Flint, MI—It was early on in the first half of Flint Roller Derby’s game against the Downriver Dolls last Sunday when Ash Tray, one of Flint’s top scorers, snapped the front two wheels off of one of her skates.
Determined to compete during Flint’s first game back after a three-year break, Ash Tray threw on some ill-fitting rental skates and jumped back into action while her boyfriend sped to head coach Nicholas Cotton’s house to get the coach’s skates for her.
Her team and its hundreds of fans crowding around the track needed her, Coach Cotton said. The Dolls had pulled ahead the last two times they played Flint Roller Derby, but this time was different.
“We’re like, ‘What do we do without her?’” said Katie Cotton, the team’s captain, known on the track as K Cotton. “We got a big lead while she was figuring out the skate fiasco, so it was like, even though that crazy thing happened, everything was still perfect.”
Ash Tray eventually got Coach Cotton’s skates on, and with one of the Doll’s players ejected from the game for an illegal hit in the second half, Flint Roller Derby more than doubled the Dolls’ score, finishing 192-94 on their home turf, Rollhaven in Grand Blanc, Mich. on Nov. 20, 2022.
“We’ve had some really big moments for our league, but I don’t know,” Coach Cotton said. “That could have been one of the most special nights we’ve ever had…This is the first time we got to go out and look good in front of a huge home crowd against a team that is really good.”
Flint Roller Derby had been practicing twice a week since 2021, but Sunday’s game was the team’s first at home and in front of a crowd in just over three years.
And the community showed out for it.
The game was actually delayed that evening, because, at its scheduled start time, dozens of attendees were still waiting in a line that wrapped around the outside of Rollhaven, Coach Cotton said.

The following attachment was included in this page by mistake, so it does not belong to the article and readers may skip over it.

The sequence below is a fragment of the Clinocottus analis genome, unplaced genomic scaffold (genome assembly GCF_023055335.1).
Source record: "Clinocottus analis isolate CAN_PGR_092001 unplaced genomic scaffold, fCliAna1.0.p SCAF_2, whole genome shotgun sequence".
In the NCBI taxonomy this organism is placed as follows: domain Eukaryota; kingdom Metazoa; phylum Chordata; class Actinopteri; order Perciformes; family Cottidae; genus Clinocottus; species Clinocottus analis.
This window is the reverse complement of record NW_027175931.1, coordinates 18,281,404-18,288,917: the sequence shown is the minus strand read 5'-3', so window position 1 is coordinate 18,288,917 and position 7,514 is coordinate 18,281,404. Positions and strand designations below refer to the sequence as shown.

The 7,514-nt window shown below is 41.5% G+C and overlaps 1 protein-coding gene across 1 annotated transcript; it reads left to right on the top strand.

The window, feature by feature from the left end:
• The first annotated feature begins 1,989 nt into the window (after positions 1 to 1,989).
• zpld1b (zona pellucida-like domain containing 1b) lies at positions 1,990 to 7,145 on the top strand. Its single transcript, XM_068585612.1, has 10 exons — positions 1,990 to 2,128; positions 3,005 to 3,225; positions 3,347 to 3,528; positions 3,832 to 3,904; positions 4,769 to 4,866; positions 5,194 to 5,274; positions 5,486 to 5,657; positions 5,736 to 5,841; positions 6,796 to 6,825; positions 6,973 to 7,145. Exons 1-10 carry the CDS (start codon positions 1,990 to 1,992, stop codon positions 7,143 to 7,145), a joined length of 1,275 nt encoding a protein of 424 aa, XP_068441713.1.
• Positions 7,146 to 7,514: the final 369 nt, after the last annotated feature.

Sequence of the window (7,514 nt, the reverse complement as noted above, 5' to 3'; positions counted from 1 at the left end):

“Our whole introduction and the anthem, I was crying because I missed playing in front of the audience,” K Cotton said. “My dad was here. He hasn’t gotten to see me play in like five or six years. I had friends who have never been here before who came last night.”
The Women’s Flat Track Derby Association (WFTDA), roller derby’s international governing body to which Flint Roller Derby belongs, paused its sanctioned matches in 2020 when the COVID-19 pandemic emerged as a global health threat.
That break has hit roller derby competitions the world over pretty hard, K Cotton said, but for Flint Roller Derby’s players, it isn’t all about competing. She herself has found lifelong friends, jobs and even love through the team.
She and her now-husband Coach Cotton met in Rollhaven during her first public scrimmage back in 2009, she said. Later on, they got engaged underneath the track’s scoreboard.
“I feel like, if I wasn’t here, a part of me would be missing,” K Cotton said. “I don’t know if that’ll ever happen. I feel like I’m gonna die, like I’m gonna have to die to leave this scene.”
Both on and off the track, Flint Roller Derby has become a space for self discovery, she said.
Sydney McCarley, one of the team’s co-captains also known as Slimfast, stumbled into Flint Roller Derby years ago in a “completely transitional point in my life,” she said.
At the time, Slimfast was about to turn 21 years old. She was changing careers, getting her own living space for the first time and reeling from the end of a five-year relationship, she said.